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Published July 24, 2012 | public
Journal Article Open

A Simple Strategy for Detecting Moving Objects during Locomotion Revealed by Animal-Robot Interactions


An important role of visual systems is to detect nearby predators, prey, and potential mates, which may be distinguished in part by their motion. When an animal is at rest, an object moving in any direction may easily be detected by motion-sensitive visual circuits. During locomotion, however, this strategy is compromised because the observer must detect a moving object within the pattern of optic flow created by its own motion through the stationary background. However, objects that move creating back-to-front (regressive) motion may be unambiguously distinguished from stationary objects because forward locomotion creates only front-to-back (progressive) optic flow. Thus, moving animals should exhibit an enhanced sensitivity to regressively moving objects. We explicitly tested this hypothesis by constructing a simple fly-sized robot that was programmed to interact with a real fly. Our measurements indicate that whereas walking female flies freeze in response to a regressively moving object, they ignore a progressively moving one. Regressive motion salience also explains observations of behaviors exhibited by pairs of walking flies. Because the assumptions underlying the regressive motion salience hypothesis are general, we suspect that the behavior we have observed in Drosophila may be widespread among eyed, motile organisms.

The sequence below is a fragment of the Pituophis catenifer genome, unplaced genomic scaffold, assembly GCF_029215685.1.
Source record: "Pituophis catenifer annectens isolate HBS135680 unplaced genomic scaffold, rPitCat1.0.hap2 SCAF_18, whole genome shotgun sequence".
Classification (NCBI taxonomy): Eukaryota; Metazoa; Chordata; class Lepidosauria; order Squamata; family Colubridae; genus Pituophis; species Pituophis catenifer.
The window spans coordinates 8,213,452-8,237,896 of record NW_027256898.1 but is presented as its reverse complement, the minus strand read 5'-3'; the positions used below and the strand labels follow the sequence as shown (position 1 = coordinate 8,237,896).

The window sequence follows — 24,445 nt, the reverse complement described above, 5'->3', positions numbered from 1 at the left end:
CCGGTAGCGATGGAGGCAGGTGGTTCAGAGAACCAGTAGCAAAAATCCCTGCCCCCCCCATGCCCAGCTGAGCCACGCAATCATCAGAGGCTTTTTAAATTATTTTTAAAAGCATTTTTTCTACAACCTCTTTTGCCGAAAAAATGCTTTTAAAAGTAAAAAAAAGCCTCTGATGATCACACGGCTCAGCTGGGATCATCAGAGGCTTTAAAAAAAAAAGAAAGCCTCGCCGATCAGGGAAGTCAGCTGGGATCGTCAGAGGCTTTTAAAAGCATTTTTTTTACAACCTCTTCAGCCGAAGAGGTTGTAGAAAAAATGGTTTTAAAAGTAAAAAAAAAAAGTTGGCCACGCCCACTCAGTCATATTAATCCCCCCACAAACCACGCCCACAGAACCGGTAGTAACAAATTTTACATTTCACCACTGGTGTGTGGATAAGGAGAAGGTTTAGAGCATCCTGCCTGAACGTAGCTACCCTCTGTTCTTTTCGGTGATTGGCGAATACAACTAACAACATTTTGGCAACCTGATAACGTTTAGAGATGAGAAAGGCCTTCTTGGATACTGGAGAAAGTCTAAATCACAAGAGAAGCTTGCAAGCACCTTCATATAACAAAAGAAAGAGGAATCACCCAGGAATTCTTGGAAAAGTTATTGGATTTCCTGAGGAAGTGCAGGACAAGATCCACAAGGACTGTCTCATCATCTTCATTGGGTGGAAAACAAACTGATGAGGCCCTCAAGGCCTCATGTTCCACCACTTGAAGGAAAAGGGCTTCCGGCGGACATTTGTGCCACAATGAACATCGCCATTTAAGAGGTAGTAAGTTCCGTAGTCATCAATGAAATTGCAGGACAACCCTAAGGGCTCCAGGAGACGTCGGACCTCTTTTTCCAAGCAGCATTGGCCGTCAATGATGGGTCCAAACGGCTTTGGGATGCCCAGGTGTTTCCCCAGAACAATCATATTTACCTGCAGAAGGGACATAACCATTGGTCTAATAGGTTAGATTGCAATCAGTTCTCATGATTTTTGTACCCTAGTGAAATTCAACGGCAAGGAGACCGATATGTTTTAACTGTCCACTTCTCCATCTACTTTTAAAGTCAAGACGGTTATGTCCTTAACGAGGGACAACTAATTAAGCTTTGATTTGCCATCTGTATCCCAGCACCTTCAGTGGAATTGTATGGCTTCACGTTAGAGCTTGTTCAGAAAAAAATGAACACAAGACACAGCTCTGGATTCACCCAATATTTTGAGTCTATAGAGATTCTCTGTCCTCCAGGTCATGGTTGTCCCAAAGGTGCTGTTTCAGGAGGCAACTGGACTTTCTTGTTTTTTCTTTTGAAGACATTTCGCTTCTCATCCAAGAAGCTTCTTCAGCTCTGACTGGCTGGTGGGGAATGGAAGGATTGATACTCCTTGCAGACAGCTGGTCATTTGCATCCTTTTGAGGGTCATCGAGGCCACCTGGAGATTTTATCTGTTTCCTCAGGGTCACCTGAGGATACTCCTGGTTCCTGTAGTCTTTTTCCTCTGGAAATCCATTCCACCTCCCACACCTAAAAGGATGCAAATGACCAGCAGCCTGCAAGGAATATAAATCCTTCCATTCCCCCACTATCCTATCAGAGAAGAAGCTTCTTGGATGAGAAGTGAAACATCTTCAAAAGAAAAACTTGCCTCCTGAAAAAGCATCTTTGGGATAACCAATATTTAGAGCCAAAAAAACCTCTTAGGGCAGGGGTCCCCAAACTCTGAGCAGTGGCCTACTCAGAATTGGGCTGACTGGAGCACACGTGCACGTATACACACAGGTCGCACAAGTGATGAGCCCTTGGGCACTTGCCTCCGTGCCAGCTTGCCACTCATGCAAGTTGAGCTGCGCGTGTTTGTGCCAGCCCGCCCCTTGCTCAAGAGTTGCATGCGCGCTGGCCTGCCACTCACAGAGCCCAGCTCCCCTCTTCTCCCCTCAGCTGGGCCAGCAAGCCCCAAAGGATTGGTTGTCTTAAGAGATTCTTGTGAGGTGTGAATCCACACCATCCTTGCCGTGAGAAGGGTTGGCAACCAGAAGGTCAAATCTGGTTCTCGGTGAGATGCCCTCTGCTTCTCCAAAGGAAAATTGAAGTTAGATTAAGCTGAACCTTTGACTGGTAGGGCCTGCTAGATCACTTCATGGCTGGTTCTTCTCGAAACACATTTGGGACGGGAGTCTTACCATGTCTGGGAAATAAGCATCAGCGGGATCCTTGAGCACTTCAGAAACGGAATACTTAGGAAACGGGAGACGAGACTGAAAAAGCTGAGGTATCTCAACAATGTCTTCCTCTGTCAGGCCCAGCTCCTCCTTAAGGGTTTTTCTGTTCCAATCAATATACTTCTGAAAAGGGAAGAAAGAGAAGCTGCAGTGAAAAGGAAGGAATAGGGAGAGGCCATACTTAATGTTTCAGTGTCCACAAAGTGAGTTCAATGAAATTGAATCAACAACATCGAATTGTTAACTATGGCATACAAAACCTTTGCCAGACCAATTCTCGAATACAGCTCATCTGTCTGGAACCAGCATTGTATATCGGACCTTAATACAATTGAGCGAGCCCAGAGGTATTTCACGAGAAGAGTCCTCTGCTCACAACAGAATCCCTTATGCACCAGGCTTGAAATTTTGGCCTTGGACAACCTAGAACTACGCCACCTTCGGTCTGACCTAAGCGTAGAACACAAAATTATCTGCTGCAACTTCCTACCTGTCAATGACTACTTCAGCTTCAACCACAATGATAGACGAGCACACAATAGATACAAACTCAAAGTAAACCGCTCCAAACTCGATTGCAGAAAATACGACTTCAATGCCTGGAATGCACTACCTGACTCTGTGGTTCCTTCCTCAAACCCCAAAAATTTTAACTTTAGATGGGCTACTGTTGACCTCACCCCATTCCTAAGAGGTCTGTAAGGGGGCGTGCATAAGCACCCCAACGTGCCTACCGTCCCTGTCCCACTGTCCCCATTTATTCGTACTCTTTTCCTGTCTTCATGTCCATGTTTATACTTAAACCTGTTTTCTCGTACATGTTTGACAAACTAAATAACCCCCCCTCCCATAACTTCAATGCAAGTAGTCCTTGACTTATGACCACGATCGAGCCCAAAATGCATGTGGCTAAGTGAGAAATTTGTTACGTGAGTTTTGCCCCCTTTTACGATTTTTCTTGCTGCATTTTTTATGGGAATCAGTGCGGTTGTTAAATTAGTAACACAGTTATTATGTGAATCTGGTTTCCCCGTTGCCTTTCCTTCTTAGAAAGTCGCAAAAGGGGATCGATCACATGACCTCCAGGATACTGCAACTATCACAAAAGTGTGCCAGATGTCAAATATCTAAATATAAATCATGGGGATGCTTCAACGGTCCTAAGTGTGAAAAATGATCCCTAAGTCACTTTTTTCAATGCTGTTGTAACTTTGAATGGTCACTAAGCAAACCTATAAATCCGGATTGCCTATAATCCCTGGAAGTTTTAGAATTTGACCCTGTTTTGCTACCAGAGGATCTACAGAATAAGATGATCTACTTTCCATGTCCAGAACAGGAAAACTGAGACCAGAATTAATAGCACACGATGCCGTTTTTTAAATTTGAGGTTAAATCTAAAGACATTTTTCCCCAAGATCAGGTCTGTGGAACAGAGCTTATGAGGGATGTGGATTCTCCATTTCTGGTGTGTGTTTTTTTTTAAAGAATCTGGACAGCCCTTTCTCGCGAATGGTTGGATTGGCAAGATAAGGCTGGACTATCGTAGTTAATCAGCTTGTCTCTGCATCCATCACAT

Additional Information

© 2012 Elsevier Ltd. Received: April 10, 2012; Revised: May 2, 2012; Accepted: May 11, 2012; Published online: June 21, 2012. We wish to thank Andrew Straw for his help with the design of experiments and the development of the software used to create the "fly's eye view" in Movie S2. Peter Weir and Joel Levine provided helpful comments on the manuscript. Funding for this research was provided by US National Institutes of Health grant R01 DA022777 (M.H.D. and P.P.), US National Science Foundation grant 0623527 (M.H.D.), ONR MURI grant 1015-G-NA-127 (P.P.), and the Paul G. Allen Family Foundation (M.H.D.).

Attached Files

Supplemental Material - mmc1.mp4

Supplemental Material - mmc2.mp4

Accepted Version - nihms389033.pdf


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August 19, 2023
August 19, 2023